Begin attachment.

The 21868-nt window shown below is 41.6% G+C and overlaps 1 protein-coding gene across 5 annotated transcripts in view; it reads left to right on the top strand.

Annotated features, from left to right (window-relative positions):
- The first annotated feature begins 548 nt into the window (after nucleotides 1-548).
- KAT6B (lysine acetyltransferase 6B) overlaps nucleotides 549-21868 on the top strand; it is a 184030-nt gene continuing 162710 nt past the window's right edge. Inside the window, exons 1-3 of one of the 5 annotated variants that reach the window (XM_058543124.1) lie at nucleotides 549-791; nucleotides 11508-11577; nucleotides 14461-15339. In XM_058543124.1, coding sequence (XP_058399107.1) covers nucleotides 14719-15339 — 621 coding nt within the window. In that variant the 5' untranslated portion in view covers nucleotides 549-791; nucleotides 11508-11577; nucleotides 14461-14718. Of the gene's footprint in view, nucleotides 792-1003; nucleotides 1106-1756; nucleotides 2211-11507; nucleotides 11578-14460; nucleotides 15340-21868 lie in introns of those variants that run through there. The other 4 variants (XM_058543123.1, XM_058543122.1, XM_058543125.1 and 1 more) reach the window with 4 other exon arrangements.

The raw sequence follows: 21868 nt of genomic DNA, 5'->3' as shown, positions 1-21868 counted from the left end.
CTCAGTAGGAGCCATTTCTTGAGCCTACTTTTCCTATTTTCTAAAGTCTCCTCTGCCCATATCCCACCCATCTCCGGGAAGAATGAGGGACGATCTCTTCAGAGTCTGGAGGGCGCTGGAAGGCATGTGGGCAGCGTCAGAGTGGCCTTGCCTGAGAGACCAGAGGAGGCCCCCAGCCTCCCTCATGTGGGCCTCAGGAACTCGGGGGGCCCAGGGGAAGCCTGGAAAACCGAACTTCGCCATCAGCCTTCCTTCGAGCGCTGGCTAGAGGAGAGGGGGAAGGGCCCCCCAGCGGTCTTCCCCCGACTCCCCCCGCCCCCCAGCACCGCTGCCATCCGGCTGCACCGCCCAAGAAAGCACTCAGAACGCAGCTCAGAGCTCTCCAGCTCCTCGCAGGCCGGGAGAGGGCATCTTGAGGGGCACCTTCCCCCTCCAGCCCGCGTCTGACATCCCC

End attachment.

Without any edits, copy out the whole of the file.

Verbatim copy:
The 21868-nt window shown below is 41.6% G+C and overlaps 1 protein-coding gene across 5 annotated transcripts in view; it reads left to right on the top strand.

Annotated features, from left to right (window-relative positions):
- The first annotated feature begins 548 nt into the window (after nucleotides 1-548).
- KAT6B (lysine acetyltransferase 6B) overlaps nucleotides 549-21868 on the top strand; it is a 184030-nt gene continuing 162710 nt past the window's right edge. Inside the window, exons 1-3 of one of the 5 annotated variants that reach the window (XM_058543124.1) lie at nucleotides 549-791; nucleotides 11508-11577; nucleotides 14461-15339. In XM_058543124.1, coding sequence (XP_058399107.1) covers nucleotides 14719-15339 — 621 coding nt within the window. In that variant the 5' untranslated portion in view covers nucleotides 549-791; nucleotides 11508-11577; nucleotides 14461-14718. Of the gene's footprint in view, nucleotides 792-1003; nucleotides 1106-1756; nucleotides 2211-11507; nucleotides 11578-14460; nucleotides 15340-21868 lie in introns of those variants that run through there. The other 4 variants (XM_058543123.1, XM_058543122.1, XM_058543125.1 and 1 more) reach the window with 4 other exon arrangements.

The raw sequence follows: 21868 nt of genomic DNA, 5'->3' as shown, positions 1-21868 counted from the left end.
CTCAGTAGGAGCCATTTCTTGAGCCTACTTTTCCTATTTTCTAAAGTCTCCTCTGCCCATATCCCACCCATCTCCGGGAAGAATGAGGGACGATCTCTTCAGAGTCTGGAGGGCGCTGGAAGGCATGTGGGCAGCGTCAGAGTGGCCTTGCCTGAGAGACCAGAGGAGGCCCCCAGCCTCCCTCATGTGGGCCTCAGGAACTCGGGGGGCCCAGGGGAAGCCTGGAAAACCGAACTTCGCCATCAGCCTTCCTTCGAGCGCTGGCTAGAGGAGAGGGGGAAGGGCCCCCCAGCGGTCTTCCCCCGACTCCCCCCGCCCCCCAGCACCGCTGCCATCCGGCTGCACCGCCCAAGAAAGCACTCAGAACGCAGCTCAGAGCTCTCCAGCTCCTCGCAGGCCGGGAGAGGGCATCTTGAGGGGCACCTTCCCCCTCCAGCCCGCGTCTGACATCCCC